Christie has given the Greenwood reader many opportunities to ponder the role of nature versus nurture in this four-generation saga. A first generation lumber baron in the early 1900s eventually gives rise to a fourth generation forest guide in one of the planet’s last standing old-growth forests in 2034. Most members of this family lead edgy lives in varying degrees of pain and loneliness, and moments of joy are scarce - yet these characters dig hooks in you and press you to read onward. Unresolved relationships and personal journeys, within and across the generations, slowly achieve a measure of closure as the chapters shift almost seamlessly from 2034 to 1908 and back to 2034. The characters will stay with you long after you close the book, and just might keep you thinking about nature versus nurture.— Kay Wosewick
March 2020 Indie Next List
“Trees: They provide shelter, sustenance, and sanctuary for vast numbers of creatures. They create the very air we breathe. And they are under threat. For generations, the Greenwood family lives with, destroys, fights for, and monetizes these gentle giants until their very existence is absorbed into the class system designed and upheld by the one percent. This is a sweeping arboreal saga full of blood, greed, heart, and humanity. Greenwood will fell readers worldwide.”
— Bex Petterson, Bloomsbury Books, Ashland, OR
A magnificent generational saga that charts a family’s rise and fall, its secrets and inherited crimes, from one of Canada’s most acclaimed novelists
Longlisted for the Scotiabank Giller Prize • “A rugged, riveting novel . . . This superb family saga will satisfy fans of Richard Powers’s The Overstory.”—Publishers Weekly (starred review)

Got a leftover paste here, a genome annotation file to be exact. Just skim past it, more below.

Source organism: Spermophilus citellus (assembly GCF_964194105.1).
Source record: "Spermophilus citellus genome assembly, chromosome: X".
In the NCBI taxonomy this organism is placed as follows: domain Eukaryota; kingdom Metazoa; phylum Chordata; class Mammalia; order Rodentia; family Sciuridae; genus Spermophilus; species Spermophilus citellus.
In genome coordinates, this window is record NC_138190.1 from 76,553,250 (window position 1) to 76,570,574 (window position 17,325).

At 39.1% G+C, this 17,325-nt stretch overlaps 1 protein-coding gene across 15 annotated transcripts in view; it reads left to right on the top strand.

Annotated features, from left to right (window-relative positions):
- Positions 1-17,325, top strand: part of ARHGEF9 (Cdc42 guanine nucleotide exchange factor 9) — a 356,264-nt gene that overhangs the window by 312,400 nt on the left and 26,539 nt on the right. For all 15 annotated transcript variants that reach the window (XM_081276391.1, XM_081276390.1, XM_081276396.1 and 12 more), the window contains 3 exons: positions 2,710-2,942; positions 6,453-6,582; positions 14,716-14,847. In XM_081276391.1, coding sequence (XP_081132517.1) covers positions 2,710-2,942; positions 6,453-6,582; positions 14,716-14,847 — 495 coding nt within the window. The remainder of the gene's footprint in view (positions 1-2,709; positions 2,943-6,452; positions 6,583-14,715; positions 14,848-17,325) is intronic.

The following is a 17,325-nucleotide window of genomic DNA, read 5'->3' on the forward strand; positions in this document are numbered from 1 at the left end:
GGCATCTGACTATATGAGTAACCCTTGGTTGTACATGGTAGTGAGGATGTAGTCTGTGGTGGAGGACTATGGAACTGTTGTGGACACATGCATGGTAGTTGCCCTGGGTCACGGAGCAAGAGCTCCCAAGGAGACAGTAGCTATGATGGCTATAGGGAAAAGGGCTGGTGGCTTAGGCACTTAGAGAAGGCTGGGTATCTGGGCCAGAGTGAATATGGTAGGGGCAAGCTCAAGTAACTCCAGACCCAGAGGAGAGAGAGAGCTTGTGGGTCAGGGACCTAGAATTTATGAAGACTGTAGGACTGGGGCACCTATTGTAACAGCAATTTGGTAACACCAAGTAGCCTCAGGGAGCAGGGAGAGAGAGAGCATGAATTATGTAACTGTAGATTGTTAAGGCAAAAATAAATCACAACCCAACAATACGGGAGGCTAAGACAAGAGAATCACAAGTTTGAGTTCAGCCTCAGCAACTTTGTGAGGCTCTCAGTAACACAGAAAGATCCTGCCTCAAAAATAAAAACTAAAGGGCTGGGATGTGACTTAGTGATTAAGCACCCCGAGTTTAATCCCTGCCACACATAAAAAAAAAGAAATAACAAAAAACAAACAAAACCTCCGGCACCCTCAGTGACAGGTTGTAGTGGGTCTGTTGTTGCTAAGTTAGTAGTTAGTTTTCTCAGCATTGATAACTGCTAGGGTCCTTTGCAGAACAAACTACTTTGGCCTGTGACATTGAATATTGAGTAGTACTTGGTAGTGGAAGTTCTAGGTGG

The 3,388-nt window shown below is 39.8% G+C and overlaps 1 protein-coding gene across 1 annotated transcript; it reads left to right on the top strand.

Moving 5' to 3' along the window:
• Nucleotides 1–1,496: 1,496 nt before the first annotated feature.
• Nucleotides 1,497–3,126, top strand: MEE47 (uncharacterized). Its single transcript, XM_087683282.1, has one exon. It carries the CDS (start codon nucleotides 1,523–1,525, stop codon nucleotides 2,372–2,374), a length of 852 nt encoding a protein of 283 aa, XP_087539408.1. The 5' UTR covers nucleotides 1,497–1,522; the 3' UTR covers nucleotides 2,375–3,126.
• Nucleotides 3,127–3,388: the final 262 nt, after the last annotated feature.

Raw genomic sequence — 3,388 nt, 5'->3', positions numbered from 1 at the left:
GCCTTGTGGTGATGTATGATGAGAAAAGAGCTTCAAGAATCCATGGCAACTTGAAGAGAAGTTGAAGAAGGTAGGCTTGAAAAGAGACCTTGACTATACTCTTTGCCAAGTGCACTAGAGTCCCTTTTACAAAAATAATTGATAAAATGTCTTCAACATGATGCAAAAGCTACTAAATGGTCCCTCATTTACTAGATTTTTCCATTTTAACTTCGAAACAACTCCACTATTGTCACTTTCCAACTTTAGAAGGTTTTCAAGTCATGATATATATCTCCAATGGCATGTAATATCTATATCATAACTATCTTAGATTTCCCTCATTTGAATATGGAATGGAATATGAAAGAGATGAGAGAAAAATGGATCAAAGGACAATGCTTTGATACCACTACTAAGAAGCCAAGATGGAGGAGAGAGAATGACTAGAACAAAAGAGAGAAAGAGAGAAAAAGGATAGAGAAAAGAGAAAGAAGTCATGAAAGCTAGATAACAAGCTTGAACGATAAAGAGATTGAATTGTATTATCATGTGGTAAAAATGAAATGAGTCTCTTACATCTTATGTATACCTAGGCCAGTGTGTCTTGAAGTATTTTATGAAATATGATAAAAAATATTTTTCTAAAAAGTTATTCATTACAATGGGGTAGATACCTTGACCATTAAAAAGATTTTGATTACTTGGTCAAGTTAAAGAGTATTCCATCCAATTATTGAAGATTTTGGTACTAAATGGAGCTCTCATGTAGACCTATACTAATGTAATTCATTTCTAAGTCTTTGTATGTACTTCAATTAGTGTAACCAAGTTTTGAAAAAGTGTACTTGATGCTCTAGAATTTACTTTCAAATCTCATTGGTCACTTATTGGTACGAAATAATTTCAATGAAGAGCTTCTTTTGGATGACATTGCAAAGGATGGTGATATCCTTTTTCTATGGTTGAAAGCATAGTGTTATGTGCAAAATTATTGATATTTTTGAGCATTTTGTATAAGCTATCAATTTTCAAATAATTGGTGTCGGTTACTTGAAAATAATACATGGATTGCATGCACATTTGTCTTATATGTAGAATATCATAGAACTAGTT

“There are plenty of visionary moments laced into [Christie’s] shape-shifting narrative. . . . Greenwood penetrates to the core of things.”—The New York Times Book Review
It’s 2038 and Jacinda (Jake) Greenwood is a storyteller and a liar, an overqualified tour guide babysitting ultra-rich vacationers in one of the world’s last remaining forests. It’s 2008 and Liam Greenwood is a carpenter, sprawled on his back after a workplace fall, calling out from the concrete floor of an empty mansion. It’s 1974 and Willow Greenwood is out of jail, free after being locked up for one of her endless series of environmental protests: attempts at atonement for the sins of her father’s once vast and violent timber empire. It’s 1934 and Everett Greenwood is alone, as usual, in his maple-syrup camp squat, when he hears the cries of an abandoned infant and gets tangled up in the web of a crime, secrets, and betrayal that will cling to his family for decades.
And throughout, there are trees: a steady, silent pulse thrumming beneath Christie’s effortless sentences, working as a guiding metaphor for withering, weathering, and survival. A shining, intricate clockwork of a novel, Greenwood is a rain-soaked and sun-dappled story of the bonds and breaking points of money and love, wood, and blood—and the hopeful, impossible task of growing toward the light.
About the Author